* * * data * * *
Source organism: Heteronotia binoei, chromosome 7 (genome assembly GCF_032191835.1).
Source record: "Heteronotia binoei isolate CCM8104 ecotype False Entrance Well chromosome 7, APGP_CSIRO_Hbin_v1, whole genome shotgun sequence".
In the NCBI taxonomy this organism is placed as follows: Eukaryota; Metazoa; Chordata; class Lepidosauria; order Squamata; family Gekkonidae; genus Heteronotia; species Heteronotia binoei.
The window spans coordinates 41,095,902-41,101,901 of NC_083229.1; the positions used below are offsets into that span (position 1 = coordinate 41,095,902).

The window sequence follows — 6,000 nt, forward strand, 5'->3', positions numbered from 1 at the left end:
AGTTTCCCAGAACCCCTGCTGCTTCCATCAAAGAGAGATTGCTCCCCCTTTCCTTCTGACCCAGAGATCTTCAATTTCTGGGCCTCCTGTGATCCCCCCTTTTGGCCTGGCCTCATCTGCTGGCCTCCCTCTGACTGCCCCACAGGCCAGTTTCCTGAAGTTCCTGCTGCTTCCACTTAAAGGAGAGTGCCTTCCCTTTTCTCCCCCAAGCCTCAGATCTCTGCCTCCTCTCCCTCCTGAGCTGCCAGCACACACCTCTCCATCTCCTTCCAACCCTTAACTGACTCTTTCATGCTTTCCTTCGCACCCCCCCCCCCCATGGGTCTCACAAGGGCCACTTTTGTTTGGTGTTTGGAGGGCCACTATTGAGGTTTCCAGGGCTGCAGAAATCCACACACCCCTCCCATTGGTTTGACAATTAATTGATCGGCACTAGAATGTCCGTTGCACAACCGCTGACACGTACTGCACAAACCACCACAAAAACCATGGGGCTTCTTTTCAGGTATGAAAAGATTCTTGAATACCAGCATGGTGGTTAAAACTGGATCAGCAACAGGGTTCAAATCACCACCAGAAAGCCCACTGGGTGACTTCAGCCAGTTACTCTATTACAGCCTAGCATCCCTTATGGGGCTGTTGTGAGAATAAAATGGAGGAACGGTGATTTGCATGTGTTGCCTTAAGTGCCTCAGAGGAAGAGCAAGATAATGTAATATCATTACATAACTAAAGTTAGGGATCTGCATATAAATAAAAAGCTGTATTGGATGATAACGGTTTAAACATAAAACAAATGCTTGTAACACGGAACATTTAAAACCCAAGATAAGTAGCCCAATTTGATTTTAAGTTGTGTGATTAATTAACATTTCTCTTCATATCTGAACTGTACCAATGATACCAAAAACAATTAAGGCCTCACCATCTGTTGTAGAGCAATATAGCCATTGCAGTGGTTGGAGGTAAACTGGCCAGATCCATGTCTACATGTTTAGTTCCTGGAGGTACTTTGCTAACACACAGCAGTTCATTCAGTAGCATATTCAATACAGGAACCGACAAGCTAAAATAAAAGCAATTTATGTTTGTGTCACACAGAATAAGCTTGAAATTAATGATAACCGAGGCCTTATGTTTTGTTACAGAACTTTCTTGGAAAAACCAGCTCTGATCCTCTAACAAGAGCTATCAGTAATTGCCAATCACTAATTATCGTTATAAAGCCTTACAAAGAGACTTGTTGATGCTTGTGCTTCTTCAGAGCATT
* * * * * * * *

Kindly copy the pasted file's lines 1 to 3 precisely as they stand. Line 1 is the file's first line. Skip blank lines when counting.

Source organism: Heteronotia binoei, chromosome 7 (genome assembly GCF_032191835.1).
Source record: "Heteronotia binoei isolate CCM8104 ecotype False Entrance Well chromosome 7, APGP_CSIRO_Hbin_v1, whole genome shotgun sequence".
In the NCBI taxonomy this organism is placed as follows: Eukaryota; Metazoa; Chordata; class Lepidosauria; order Squamata; family Gekkonidae; genus Heteronotia; species Heteronotia binoei.